The common eye condition conjunctivitis is characterised by a prominent pink or reddish hue as a result of excessive inflammation, but what exactly causes the problem and how can it be effectively managed?
Symptoms, Causes and Characteristics of Pink Eye
Conjunctivitis is essentially an inflammation of the thin tissue layer, or the conjunctiva, which covers the front of the eye. It usually arises due to a viral infection, although bacterial infections and allergic reactions are also reported to cause the condition, while one or both eyes can be affected.
Occurrence of the infection is most likely in young children rather than adults due to its contagious nature and ability to spread like wildfire across school playgrounds and classrooms. It is known to be the most common eye condition affecting children, but despite the alarming appearance of colour change in the eye, long-term damage is rarely caused if treatment is sought, unless conjunctivitis is the symptom of an underlying disease.
Symptoms can last anywhere between 3-5 days if bacterial based and rarely more than 2 weeks in the majority of cases. Occasionally a coating will form around the eye if the condition is resulting from allergy, while itchiness and watering are further common symptoms of pink eye.
Prevention and Treatment
The condition is contagious if not caused by eye irritants such as house dust or excessive smoke in the surrounding atmosphere, whereby coughing and sneezing will spread the infection. Likewise, someone infected touching surface counters or bathroom utilities in the home will likely spread the condition to other members of the household, so consideration for others around you is vital, with frequent hand washing a must to prevent widespread contamination.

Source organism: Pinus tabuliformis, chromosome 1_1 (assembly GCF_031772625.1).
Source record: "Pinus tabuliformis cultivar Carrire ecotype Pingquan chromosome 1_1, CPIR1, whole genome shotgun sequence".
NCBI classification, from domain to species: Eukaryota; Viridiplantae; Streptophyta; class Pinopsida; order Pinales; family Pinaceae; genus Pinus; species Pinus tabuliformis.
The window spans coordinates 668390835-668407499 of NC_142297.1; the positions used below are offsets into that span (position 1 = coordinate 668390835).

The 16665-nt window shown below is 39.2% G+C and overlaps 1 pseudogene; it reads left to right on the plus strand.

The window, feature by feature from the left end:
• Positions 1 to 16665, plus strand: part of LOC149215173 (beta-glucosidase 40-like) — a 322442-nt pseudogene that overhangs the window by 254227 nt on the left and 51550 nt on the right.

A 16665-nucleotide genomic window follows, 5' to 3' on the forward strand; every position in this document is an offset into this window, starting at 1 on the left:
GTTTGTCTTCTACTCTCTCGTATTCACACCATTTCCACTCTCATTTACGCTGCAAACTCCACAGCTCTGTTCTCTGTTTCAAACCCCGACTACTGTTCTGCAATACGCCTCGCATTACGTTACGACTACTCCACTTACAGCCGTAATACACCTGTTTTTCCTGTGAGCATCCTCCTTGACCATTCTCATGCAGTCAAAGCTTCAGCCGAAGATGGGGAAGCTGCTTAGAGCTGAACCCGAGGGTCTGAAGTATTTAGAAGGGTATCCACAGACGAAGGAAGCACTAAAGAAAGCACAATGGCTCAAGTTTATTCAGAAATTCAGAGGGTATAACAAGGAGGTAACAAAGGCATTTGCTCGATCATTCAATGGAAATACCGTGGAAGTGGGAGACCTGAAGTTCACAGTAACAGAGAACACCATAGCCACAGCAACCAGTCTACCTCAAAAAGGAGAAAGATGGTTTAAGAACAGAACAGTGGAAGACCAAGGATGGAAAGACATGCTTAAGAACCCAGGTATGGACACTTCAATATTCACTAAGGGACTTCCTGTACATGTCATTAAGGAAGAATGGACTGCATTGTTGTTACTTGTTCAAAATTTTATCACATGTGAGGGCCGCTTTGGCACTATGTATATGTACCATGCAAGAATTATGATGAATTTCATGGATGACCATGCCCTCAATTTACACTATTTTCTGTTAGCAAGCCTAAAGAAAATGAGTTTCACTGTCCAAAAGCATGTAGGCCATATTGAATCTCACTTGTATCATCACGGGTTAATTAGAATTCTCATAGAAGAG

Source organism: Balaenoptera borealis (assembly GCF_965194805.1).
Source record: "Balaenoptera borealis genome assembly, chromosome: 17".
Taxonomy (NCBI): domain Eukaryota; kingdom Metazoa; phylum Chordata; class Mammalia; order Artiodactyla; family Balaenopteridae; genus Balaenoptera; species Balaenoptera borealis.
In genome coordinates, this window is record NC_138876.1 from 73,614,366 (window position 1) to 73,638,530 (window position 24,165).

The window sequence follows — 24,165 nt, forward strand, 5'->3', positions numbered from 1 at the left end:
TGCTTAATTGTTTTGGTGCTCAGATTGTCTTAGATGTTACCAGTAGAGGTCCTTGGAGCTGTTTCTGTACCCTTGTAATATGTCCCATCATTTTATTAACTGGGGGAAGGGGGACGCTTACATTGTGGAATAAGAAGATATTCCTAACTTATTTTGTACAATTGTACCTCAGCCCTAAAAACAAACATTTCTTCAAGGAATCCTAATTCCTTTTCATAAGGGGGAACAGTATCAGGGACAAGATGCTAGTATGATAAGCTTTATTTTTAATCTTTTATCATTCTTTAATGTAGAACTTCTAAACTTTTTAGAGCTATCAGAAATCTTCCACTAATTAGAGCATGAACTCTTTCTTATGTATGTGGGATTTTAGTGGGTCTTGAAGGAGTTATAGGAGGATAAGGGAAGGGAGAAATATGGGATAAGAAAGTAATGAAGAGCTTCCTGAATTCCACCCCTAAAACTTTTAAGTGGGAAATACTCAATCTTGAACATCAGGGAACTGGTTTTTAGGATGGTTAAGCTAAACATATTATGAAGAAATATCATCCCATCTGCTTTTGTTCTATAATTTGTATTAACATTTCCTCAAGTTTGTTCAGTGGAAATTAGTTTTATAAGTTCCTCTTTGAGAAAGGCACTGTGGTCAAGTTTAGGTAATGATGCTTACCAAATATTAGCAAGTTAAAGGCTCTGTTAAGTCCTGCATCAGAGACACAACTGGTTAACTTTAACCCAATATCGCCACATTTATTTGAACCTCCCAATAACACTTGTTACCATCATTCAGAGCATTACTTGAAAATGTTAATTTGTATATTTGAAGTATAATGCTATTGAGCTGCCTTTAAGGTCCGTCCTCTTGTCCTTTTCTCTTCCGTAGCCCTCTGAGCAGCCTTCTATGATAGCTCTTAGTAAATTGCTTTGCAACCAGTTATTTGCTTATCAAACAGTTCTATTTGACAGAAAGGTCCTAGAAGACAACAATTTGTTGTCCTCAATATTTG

Unless the condition is bacterial, in which antibiotics will likely be required to ease the infection, conjunctivitis can disappear of its own accord without any official treatment, with sufferers usually biding their time until the unsightly symptoms of the condition evaporate.
If treatment is required, then eye drops will often alleviate symptoms in various forms of the condition. Irritant conjunctivitis requires whatever caused the irritant to be removed, while allergic conjunctivitis is often treated with the use of antihistamines, with a doctor likely recommending avoidance of the triggering antagonist.
Allergic based conjunctivitis also reacts well to cool water into the eye to restrict capillaries and diminish the pink eye effect. Contact lenses should not be worn while experiencing a bout of conjunctivitis symptoms, due to the likelihood of the problems being exacerbated through irritation.
Jamie blogs about eye health for varifocal glasses experts Direct Sight